Tibetan medicine is one of the few traditional medicinal systems still in use in the world today, along with Indian Ayurveda medicine, traditional Western medicine, and traditional Chinese medicine, comprising the four main traditional medicinal practices of the world.
Tibetan medicine originates in the seventh century, drawing on elements of the above three types of medicines and possessing a relatively complete theoretical and practical system.
According to CN939.com, a website majoring in traditional Chinese medicine, missionaries to Tibetan-inhabited areas in the 18th century described Tibetan medicine in detail in their travel notes. In 1789, a British surgeon named Robert Saunder published an article introducing the processes of producing Tibetan medicine. The first western company specializing in the production and sale of Tibetan medicine was established in Zurich, Switzerland in 1969.
The Russians have been researching Tibetan medicine since the 18th century, including medical theory, medical products, and effects of pharmacology, covering almost the entire realm of Tibetan medicine. In the 1850s, Russia opened a clinic of Tibetan medicine as well as a Tibetan medical school. Parts of the monumental text on Tibetan medicine, Four Medical Classics, were translated into Russian in 1898.
The United States has begun researching Tibetan medicine since the end of the 19th century. In the early 1990s, Harvard University published an article in the New England Medical Journal about what would later come to be called "alternative therapy", or "non-traditional therapy", making Tibetan medicine and other natural medicinal practices very popular among Americans and promoting the spread of traditional Tibetan medicine in western societies.
Every year there are foreign specialists who visit Tibet, Qinghai, Sichuan to study Tibetan medicine. Several countries have established Tibetan medicine research institutions, such as the American Association of Tibetan Medicine, the Academy of Sciences Oriental Institute and National Research Institute of the former Soviet Union, the Tibet Research Institute in Britain, the College of Liberal Arts of the University of Paris in France, Hamburg University in Germany, and the Association of Tibetan Medicine at Tokyo University in Japan.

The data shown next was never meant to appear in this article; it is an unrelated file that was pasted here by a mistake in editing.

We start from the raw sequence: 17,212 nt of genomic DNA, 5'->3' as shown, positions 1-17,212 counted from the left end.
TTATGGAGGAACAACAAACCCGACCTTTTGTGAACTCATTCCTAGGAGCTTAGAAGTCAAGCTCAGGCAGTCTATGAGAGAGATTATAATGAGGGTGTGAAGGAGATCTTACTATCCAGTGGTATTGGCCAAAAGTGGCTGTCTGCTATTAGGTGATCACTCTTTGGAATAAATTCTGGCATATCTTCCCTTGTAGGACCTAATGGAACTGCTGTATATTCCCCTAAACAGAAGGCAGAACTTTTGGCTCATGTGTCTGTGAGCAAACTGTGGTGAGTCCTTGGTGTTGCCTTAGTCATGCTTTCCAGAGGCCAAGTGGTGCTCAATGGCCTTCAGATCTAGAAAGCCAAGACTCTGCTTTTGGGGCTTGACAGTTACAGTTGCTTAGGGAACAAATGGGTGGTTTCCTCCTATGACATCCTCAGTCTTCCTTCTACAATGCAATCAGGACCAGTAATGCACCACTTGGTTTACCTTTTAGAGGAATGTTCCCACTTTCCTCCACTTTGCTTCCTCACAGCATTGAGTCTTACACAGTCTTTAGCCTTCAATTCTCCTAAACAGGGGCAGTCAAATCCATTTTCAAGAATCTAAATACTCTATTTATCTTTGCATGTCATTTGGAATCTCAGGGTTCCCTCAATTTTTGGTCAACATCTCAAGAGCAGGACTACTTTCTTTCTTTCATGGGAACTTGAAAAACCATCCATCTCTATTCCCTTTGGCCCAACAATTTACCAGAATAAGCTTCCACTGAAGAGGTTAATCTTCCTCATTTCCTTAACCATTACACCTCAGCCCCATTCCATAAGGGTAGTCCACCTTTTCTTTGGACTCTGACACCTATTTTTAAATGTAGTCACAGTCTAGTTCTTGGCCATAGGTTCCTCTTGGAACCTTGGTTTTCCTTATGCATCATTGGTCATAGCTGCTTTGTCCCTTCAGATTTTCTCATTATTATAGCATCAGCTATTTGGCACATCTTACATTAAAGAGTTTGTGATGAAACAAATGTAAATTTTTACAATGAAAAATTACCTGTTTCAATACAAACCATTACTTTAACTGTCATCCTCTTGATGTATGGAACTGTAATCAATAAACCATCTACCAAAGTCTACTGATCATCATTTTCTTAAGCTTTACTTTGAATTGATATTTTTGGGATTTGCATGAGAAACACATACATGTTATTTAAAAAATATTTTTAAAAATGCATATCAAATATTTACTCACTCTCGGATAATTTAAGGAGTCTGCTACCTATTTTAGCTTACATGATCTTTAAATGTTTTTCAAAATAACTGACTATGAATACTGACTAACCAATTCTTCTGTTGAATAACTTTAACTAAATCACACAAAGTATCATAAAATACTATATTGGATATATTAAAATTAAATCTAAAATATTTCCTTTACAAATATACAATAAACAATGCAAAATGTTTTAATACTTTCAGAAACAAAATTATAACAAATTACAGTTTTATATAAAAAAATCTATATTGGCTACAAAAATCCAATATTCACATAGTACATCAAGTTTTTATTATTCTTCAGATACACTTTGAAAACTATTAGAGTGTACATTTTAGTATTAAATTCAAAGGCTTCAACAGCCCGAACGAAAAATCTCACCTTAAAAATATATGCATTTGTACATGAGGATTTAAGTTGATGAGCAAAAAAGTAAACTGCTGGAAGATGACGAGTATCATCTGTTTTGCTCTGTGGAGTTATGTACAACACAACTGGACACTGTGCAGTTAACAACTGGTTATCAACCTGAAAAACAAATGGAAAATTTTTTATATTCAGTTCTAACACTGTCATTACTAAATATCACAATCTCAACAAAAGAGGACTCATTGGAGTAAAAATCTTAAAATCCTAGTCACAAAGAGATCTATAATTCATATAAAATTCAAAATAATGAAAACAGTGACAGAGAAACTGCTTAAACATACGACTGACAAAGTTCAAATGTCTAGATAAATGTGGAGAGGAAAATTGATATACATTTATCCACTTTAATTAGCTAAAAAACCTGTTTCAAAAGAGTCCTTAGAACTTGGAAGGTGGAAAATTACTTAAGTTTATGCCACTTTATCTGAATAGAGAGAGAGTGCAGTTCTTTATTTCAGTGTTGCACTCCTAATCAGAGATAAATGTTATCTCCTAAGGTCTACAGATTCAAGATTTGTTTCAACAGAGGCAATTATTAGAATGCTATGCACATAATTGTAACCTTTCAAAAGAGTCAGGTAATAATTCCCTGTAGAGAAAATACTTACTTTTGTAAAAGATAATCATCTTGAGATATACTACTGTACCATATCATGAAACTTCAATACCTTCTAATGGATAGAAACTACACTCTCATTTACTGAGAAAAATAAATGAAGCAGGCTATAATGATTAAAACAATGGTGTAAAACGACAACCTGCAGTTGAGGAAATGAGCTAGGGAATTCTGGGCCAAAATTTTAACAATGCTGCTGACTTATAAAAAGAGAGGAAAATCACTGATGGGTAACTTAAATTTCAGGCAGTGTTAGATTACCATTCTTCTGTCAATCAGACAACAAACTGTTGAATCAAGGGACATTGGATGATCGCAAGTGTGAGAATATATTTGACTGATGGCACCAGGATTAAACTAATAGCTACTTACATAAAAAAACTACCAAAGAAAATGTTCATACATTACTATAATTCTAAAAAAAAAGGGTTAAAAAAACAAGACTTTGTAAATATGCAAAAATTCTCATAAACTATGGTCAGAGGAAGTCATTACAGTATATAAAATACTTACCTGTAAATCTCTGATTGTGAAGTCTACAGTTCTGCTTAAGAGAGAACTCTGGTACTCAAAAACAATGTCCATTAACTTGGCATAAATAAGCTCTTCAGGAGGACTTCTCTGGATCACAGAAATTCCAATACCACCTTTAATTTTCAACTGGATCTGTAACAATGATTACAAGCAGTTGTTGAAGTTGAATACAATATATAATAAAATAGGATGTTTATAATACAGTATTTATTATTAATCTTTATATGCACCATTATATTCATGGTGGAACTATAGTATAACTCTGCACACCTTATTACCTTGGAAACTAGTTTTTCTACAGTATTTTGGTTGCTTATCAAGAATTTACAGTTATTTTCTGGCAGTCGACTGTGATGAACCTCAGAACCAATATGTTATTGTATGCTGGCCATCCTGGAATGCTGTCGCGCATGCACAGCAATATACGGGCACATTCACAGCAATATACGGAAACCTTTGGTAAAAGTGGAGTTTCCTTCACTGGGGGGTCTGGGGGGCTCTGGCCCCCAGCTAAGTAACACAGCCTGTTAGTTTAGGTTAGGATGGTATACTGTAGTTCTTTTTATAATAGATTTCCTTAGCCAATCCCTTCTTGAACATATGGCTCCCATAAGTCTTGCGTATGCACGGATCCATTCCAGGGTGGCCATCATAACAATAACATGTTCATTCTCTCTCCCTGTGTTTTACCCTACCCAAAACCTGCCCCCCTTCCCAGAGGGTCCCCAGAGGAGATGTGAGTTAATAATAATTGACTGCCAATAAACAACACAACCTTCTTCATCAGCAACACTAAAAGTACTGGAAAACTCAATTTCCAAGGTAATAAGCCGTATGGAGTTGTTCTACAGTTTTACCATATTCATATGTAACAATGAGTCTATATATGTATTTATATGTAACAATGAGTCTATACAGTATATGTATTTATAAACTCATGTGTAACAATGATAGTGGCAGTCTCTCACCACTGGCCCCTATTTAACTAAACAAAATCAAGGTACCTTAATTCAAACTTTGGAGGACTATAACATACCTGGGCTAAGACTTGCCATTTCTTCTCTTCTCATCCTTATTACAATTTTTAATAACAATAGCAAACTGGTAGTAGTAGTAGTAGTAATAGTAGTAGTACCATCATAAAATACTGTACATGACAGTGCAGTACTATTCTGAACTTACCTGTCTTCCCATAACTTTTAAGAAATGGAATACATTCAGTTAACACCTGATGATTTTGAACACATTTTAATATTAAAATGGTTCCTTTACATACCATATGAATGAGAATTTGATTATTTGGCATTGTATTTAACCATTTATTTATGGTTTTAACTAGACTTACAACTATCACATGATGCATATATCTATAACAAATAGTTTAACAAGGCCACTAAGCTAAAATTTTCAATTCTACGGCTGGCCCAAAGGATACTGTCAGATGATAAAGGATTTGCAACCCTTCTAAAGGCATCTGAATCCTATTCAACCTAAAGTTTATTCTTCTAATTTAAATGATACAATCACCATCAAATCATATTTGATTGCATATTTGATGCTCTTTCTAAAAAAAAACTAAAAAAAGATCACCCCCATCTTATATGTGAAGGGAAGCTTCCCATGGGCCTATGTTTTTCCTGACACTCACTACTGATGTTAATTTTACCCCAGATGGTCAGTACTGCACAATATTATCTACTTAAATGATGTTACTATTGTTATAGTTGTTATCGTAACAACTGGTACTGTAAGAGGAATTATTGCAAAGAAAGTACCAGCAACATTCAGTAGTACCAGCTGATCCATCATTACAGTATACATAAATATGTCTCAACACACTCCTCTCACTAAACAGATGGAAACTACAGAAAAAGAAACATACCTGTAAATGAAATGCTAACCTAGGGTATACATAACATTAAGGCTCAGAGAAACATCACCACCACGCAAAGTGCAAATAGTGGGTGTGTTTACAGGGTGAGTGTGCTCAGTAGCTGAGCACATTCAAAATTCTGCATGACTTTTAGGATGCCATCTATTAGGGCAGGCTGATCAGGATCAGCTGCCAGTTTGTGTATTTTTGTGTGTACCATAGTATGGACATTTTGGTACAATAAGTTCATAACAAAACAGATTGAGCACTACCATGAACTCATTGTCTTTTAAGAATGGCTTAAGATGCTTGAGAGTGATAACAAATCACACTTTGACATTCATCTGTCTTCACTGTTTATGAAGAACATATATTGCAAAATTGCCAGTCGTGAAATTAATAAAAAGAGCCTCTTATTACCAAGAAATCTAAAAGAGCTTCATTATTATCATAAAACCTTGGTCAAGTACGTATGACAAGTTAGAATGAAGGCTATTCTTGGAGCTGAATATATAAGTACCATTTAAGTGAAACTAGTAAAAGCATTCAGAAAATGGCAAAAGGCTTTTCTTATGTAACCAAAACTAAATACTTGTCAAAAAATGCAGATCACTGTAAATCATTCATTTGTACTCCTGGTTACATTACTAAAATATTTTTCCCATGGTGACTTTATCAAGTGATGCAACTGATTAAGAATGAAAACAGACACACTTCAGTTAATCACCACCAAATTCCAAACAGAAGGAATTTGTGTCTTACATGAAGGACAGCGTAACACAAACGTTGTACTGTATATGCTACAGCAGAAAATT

There is always an exchange of academic theses on Tibetan medicine at internationally held academic conferences on Tibetan studies, such as the "Commemorating Sándor Krsi Csoma academic symposium" (Sándor Krsi Csoma,1784-1842; Hungarian scholar, revered in the west as the father of international Tibetan studies); the "First International Conference On Tibetan Medicine", held in Italy in 1983, at which was discussed academic theses on clinical Tibetan medicine, medicine research, and the history of Tibetan medicine; the "Academic Symposium on Central Asian Literature As Reflected In the History of Classical Tibetan Medicine", held in England in 1986; and the First and Second International Symposium on Tibetan Medicine was held in the U.S. in November 1998 and November 2003 respectively. The current situation and practices of traditional Tibetan medicine, clinical verifications, documentation and literature, psychotherapy applications, and the protection and utilization of resources were all discussed at the conferences, in order to spread the traditional Tibetan medicinal culture and promote the pivotal role that traditional Tibetan medicine could have in mainstream international medicine.
Like Chinese and other traditional medicines, Tibetan medicine is currently faced with the difficulty of being acknowledged on the global stage. Tibetan medicine is usually sold on the market as food products, and you cannot find accurate terms on the principles of Tibetan medicine in western scientific and pharmacological theories.
At the Fifth Beijing (International) Tibetology Symposium in 2012, Zhong Gejia, head of the Tibetan Medicine Research Institute of the China Tibetology Research Center spoke about how Tibetan medicine has been gradually getting more popular internationally as a result of patients both in China and abroad prone to receive treatment based on the concepts of green therapy and returning to nature. At the same time, he said, Tibetan medicine should also learn from some beneficial elements of Western and Chinese medicines so it can be promoted even more in international communities.